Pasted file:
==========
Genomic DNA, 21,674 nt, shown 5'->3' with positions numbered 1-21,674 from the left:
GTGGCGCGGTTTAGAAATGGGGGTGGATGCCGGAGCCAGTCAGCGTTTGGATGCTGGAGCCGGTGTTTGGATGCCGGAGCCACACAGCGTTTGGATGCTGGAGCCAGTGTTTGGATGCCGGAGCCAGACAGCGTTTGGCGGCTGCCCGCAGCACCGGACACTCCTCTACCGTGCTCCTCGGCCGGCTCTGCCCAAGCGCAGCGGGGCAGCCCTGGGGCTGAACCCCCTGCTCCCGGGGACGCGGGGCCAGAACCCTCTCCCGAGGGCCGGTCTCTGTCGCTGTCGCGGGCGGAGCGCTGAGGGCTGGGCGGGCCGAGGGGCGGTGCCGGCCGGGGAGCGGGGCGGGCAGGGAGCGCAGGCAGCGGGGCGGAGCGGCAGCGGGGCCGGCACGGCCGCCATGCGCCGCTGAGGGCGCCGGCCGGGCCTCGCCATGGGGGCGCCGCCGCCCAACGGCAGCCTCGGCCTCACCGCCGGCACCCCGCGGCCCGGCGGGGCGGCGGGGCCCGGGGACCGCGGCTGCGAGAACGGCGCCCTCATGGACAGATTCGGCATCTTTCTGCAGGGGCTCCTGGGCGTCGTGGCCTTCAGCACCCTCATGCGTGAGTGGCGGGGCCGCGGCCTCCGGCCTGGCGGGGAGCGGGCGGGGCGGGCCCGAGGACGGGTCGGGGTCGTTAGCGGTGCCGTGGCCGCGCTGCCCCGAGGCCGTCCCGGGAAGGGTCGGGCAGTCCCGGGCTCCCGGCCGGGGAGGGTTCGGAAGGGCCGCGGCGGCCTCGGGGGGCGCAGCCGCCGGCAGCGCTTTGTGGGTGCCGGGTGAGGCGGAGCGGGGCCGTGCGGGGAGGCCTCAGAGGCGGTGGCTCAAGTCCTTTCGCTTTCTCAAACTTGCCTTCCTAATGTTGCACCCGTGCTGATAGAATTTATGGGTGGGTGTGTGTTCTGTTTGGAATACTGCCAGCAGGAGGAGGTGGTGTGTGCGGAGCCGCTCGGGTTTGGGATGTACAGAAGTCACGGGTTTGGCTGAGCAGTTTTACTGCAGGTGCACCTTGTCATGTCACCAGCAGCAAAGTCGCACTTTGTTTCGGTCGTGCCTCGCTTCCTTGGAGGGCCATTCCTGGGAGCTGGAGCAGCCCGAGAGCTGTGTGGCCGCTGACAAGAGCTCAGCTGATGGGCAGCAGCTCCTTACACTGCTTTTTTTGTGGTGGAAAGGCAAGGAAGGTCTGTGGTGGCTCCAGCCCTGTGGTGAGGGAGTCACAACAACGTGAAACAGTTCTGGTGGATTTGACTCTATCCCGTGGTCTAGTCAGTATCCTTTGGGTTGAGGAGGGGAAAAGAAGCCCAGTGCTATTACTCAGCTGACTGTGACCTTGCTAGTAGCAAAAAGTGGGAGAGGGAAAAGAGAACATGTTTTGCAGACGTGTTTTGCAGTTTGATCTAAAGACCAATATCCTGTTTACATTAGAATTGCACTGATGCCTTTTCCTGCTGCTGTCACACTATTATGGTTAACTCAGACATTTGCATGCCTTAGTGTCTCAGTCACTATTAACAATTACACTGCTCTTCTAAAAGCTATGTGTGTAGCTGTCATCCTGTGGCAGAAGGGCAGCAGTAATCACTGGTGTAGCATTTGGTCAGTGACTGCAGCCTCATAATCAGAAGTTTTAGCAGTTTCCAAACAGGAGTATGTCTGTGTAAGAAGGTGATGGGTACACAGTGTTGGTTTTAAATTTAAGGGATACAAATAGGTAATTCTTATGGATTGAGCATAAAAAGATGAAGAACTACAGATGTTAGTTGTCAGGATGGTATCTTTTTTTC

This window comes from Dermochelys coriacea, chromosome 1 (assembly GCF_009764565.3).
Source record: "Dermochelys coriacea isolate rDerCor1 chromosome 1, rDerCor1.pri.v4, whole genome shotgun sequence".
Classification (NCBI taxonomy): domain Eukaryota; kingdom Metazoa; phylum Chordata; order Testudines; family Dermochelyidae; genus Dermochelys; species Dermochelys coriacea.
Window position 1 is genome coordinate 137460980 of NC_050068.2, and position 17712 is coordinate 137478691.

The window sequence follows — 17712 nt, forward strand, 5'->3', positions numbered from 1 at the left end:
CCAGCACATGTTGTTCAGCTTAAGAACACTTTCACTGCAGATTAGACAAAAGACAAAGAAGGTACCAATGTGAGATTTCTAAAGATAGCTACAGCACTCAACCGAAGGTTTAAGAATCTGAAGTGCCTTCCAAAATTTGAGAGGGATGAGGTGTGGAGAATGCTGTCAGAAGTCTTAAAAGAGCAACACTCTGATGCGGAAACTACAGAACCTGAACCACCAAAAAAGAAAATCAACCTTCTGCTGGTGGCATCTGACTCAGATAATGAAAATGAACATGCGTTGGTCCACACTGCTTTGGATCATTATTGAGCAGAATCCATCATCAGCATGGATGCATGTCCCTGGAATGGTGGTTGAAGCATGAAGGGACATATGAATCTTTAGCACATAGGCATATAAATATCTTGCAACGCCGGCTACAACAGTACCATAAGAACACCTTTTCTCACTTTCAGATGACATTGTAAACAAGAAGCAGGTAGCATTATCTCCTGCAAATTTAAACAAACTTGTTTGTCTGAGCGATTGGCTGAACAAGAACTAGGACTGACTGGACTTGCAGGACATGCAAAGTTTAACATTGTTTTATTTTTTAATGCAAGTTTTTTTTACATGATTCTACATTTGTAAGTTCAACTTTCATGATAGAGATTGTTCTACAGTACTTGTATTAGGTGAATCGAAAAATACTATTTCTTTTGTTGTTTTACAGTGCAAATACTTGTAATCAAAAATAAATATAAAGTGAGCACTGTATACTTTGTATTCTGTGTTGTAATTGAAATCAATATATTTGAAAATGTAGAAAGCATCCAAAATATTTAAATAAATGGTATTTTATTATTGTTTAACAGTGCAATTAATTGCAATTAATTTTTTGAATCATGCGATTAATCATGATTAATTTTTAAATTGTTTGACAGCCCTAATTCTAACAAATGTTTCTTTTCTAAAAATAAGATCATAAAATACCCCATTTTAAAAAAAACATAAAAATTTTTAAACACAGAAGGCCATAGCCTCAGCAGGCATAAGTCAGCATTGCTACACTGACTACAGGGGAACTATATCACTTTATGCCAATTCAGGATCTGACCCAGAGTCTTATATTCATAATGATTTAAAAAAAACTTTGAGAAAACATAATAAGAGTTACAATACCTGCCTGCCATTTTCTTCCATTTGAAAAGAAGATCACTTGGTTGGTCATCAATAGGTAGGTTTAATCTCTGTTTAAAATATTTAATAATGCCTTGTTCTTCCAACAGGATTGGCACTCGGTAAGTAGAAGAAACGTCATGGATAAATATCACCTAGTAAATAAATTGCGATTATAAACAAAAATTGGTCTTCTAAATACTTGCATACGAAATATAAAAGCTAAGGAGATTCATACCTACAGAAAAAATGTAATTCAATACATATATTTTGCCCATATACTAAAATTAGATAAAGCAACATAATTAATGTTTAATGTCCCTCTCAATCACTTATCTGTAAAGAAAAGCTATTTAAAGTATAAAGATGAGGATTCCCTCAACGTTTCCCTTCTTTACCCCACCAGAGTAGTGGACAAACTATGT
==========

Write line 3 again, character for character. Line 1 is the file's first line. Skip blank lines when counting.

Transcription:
This window comes from Dermochelys coriacea, chromosome 1 (assembly GCF_009764565.3).